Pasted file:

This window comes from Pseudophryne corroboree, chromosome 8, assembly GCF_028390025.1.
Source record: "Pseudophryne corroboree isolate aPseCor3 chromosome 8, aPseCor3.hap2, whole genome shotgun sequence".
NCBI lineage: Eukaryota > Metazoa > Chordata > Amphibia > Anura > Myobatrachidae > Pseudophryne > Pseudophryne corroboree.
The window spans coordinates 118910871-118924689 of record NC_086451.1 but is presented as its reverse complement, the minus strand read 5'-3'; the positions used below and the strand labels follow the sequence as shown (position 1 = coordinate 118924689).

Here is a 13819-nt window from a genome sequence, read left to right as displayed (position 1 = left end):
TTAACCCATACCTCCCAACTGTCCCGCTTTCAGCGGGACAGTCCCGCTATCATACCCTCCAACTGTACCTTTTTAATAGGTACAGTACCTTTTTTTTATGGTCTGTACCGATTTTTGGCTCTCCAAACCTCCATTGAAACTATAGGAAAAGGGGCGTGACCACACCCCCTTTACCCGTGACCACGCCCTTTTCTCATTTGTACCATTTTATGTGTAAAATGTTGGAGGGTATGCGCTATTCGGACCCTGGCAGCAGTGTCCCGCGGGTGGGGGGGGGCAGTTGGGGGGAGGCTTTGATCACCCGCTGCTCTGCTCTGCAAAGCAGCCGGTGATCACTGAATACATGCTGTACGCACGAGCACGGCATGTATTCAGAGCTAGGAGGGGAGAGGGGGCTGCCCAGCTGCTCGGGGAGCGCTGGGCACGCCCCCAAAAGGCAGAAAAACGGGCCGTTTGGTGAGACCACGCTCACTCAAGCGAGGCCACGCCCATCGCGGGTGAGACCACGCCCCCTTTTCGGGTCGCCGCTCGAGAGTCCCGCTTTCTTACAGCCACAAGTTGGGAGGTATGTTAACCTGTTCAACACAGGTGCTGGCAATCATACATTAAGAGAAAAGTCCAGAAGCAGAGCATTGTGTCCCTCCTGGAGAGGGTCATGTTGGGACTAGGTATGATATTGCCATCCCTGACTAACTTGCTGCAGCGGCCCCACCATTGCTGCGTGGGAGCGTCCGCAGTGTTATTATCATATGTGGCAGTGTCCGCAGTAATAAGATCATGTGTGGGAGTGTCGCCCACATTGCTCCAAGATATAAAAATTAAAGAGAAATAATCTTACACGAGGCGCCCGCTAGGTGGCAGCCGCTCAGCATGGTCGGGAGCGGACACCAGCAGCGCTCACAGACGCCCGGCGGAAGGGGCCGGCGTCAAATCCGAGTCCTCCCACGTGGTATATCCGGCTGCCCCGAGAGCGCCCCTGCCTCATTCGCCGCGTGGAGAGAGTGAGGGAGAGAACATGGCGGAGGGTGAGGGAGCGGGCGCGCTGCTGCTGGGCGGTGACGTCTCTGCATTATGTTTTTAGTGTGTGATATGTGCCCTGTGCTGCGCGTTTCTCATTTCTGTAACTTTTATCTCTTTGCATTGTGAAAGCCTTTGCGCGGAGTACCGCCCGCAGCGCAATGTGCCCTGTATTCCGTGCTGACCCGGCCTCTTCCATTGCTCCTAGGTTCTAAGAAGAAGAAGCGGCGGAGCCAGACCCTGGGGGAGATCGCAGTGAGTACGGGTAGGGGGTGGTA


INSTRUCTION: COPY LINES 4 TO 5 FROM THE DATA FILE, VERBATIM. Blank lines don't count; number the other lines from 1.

The window spans coordinates 118910871-118924689 of record NC_086451.1 but is presented as its reverse complement, the minus strand read 5'-3'; the positions used below and the strand labels follow the sequence as shown (position 1 = coordinate 118924689).

Here is a 13819-nt window from a genome sequence, read left to right as displayed (position 1 = left end):